About Ned Owens
Born James Edward Owens in Newcastle-upon-Tyne in 1918 (not 1911 as cited in Peter Davies’s ‘A Northern School’), ‘Ned’ Owens attended his local art school in the 1930’s and attained a scholarship to study art at Durham. He then went on to teach part-time at the Manchester School of Art. With his first wife, Margo Ingham, he owned and launched the Mid-Day studios in autumn 1946: a ‘Salon des Refuses’ opposite the Manchester City Art Gallery, which soon became one of the most relevant and fertile exhibition spaces in the burgeoning Manchester art scene of the late 1940’s. The Mid-Day studios gave Lowry his first solo show outside London in 1948 and their impressive list of exhibitors included Theodore Major, Richard Weisbrod, Jose Christopherson, Lowry, Hal Yates, Ned Owens, Arthur Hilton and Ian Grant. Owens received high critical acclaim and gallerist Andras Kalman of The Crane Gallery, described Ned Owens and Theodore Major as ‘Manchester’s new star proteges.’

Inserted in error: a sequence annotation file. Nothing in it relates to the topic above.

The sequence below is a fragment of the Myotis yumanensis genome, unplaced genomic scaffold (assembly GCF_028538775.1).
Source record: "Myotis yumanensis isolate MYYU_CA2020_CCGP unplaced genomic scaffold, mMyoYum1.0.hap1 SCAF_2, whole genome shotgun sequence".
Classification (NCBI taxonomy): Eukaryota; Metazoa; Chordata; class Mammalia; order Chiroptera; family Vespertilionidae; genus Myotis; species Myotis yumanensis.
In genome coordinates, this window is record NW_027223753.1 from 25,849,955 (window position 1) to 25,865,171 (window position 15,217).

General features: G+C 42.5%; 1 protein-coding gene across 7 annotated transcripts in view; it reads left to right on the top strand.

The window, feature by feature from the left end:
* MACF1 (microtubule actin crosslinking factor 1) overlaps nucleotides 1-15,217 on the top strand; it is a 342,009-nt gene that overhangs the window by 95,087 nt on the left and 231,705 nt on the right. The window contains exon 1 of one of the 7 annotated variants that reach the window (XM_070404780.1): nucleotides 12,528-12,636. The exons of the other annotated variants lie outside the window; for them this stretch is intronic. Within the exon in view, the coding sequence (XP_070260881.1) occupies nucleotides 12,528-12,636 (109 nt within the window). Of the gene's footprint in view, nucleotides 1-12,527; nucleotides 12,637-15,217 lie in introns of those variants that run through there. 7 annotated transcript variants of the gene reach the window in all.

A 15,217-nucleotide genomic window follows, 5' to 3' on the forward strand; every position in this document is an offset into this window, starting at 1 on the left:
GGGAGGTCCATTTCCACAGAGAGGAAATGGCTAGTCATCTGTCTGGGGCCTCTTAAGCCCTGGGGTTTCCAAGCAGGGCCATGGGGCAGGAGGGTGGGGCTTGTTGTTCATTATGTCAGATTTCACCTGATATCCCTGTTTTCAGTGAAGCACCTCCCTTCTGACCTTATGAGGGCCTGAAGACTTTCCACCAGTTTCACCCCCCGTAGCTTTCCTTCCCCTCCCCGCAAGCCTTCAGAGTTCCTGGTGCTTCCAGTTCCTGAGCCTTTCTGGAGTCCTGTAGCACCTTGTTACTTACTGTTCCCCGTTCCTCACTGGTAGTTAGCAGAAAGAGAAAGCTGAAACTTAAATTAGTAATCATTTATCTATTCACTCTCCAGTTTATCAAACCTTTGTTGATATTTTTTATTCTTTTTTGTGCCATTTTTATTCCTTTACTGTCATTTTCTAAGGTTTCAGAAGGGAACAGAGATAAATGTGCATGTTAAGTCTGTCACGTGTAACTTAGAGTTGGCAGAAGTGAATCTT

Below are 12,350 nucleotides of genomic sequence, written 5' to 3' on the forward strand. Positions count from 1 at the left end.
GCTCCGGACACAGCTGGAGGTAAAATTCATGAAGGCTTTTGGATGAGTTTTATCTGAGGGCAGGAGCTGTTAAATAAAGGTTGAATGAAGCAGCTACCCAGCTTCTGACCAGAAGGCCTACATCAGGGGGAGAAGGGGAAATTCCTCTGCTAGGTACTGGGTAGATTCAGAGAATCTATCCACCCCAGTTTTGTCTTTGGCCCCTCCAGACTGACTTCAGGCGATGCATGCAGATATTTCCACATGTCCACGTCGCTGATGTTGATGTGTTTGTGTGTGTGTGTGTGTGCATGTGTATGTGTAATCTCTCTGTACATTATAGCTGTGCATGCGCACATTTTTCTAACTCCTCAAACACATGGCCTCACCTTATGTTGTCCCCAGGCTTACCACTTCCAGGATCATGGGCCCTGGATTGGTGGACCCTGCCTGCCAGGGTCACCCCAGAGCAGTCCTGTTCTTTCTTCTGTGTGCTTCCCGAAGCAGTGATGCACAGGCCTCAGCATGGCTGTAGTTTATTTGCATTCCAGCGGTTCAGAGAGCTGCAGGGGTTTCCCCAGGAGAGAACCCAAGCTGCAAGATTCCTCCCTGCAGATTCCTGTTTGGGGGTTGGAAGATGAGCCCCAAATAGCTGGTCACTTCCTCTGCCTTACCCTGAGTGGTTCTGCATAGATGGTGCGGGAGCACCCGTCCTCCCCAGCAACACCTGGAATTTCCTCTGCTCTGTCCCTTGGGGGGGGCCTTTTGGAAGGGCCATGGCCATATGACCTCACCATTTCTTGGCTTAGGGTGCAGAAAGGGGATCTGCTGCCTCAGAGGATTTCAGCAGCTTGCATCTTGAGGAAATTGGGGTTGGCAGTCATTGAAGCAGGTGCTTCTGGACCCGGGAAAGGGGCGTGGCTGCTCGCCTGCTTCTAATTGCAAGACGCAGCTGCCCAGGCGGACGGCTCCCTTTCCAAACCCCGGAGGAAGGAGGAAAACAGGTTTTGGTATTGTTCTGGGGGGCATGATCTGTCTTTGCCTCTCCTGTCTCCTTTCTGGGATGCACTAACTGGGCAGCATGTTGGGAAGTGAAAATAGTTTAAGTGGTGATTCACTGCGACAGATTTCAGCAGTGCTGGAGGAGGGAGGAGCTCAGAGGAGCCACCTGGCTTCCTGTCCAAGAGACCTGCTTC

Sickert, Daumier and Rembrandt are cited as influences on Owens, who managed to engender a sense of pathos and sadness in his work: generally depicting the poor and materially or emotionally deprived. Owens came from an impoverished background and his social and personal insecurities and sense of isolation lead to intense and prolonged periods of depression. After his painful divorce from Margo Ingham in the 1950’s, Owens burnt all his work and ceased painting. He joined the ‘Manchester Guardian’ as an illustrator where he worked until his retirement in the 1970’s. He died in 1990 in Milnthorpe, Cumbria.
In our view he is the most under acknowledged Northern artist of the 1940’s and 1950’s.
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